Genetic analysis of ancient massacre reveals instance of indiscriminate killing
Genetic analysis provides clarity and also prompts further questions around an ancient massacre in Potočani, Croatia, in a study published March 10, 2021 in the open-access journal PLOS ONE by Mario Novak from the Institute for Anthropological Research, Croatia, Ron Pinhasi from the University of Vienna, Austria, David Reich from Harvard Medical School and Harvard University, U.S., and colleagues.
To date anthropological and genomic analysis of early massacres has revealed cases where the victims were plausibly killed due to battle, in-versus-out-group conflicts (such as targeting of specific families or recent migrants), or religious ritual. The massacre of 41 individuals in Potočani, Croatia, 6,200 years ago described in this study, one of the largest-scale genetic analysis of an ancient massacre to date, marks an instance of indiscriminate killing at a large scale.
The authors were able to retrieve genomic data from the bones of 38 of the 41 individuals found buried in a mass grave at Potočani, Croatia, radiocarbon dated to 4,200 years cal BCE and belonging to the Lasinja culture of the Middle Eneolithic (Copper Age).
A combination of genetic and morphological analysis revealed the grave held individuals from both sexes (21 males and 20 females) and spanning age groups: over half of the sample (21) consisted of subadults (two younger children aged between two and five years, nine older children aged between six and 10 years, and 10 adolescents aged between 11 and 17 years. Of the remaining 20 adults, 14 individuals were aged between 18 and 35 years and five between 36 and 50 years, and one adult's age at death could not be determined accurately. The genetic analysis also revealed that while some individuals in the grave were linked by family ties (eg a younger man, his two young daughters, and his nephew (brother's son) were all found in the pit), the majority of individuals (70 percent) were unrelated and instead appear to be a sample of what was clearly a large pastoral population. Interestingly, though not linked in most cases by close kin-ties, genetic evidence shows the individuals found in this grave all shared homogenous ancestry (predominantly Anatolian Neolithic with ~9% Western European hunter-gatherer ancestry), indicating the local population was large and stable—and making it unlikely that the massacre was linked to the arrival of a new, genetically-unrelated group. Though there's no way to know for sure with the evidence currently available, the authors suggest a possible reason for the massacre as potentially due to a combination of adverse climactic conditions and/or a significant increase in population size.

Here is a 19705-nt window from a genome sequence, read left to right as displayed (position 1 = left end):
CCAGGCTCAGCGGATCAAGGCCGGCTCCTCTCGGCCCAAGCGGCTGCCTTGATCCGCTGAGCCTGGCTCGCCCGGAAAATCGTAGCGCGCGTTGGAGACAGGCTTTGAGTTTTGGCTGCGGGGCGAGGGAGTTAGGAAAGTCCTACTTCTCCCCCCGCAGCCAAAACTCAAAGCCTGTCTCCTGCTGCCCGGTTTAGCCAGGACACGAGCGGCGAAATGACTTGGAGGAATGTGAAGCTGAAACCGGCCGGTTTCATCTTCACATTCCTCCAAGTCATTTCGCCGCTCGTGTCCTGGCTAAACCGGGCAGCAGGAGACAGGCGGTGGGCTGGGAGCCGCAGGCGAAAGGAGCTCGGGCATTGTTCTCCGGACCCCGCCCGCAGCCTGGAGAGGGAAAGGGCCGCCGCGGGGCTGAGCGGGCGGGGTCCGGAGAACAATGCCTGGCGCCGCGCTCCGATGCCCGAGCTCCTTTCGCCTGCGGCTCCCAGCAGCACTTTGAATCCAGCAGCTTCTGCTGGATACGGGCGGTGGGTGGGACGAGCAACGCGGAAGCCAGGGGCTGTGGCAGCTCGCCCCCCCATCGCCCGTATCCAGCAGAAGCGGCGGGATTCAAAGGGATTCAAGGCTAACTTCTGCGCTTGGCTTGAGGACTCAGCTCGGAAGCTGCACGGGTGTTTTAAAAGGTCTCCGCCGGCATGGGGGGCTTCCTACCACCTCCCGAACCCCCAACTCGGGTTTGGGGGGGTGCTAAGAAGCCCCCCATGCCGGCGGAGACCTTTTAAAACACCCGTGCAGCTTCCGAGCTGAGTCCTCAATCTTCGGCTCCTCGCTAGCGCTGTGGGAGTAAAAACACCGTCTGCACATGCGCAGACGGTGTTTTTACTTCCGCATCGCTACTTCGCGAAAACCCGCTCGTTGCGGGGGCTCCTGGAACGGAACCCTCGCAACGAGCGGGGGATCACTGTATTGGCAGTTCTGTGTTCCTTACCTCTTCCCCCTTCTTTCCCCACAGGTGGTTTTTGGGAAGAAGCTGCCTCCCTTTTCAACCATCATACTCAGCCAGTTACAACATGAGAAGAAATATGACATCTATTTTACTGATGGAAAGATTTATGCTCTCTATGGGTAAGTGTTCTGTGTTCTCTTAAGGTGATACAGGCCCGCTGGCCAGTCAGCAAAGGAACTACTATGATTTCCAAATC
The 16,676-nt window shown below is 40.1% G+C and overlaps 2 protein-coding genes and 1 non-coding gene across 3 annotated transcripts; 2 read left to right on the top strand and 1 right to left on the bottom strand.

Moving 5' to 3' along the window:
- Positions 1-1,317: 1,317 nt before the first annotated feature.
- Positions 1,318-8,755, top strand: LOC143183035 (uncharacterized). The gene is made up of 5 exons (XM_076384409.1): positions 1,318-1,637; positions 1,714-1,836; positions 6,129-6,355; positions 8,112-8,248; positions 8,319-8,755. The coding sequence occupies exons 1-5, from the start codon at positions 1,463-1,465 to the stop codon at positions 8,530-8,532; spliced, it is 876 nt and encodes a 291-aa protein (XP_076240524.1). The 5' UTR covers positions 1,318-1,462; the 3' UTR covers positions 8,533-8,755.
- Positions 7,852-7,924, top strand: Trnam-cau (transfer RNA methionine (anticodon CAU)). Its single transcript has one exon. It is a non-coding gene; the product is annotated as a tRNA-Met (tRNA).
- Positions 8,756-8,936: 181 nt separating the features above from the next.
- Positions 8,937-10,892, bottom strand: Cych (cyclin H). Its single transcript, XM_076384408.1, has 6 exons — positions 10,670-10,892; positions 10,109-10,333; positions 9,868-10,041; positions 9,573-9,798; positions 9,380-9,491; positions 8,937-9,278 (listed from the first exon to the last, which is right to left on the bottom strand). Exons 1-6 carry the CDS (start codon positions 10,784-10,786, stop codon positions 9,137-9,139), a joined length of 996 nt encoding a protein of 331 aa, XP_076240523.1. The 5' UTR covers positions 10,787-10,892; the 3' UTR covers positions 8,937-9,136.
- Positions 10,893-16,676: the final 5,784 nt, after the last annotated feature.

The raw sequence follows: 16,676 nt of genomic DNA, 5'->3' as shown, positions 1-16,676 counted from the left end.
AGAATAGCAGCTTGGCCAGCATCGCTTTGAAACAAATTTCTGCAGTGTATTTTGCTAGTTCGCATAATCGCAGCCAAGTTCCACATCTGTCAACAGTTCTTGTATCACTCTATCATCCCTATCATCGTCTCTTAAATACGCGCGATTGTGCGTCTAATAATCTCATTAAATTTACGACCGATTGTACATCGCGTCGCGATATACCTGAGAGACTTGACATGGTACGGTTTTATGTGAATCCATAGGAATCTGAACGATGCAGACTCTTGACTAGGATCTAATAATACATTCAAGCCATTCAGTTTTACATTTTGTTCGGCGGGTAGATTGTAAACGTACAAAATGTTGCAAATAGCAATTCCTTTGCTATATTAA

The results show that large-scale indiscriminate killing isn't just restricted to modern and historic periods but was also a significant process in pre-state societies. The authors note further genetic analysis of ancient massacre sites will be necessary to determine just how frequently this type of violence occurred in the past.
The authors add: "A prehistoric massacre 6000 years ago in present-day Croatia: Ancient DNA reveals new insights about the 41 victims."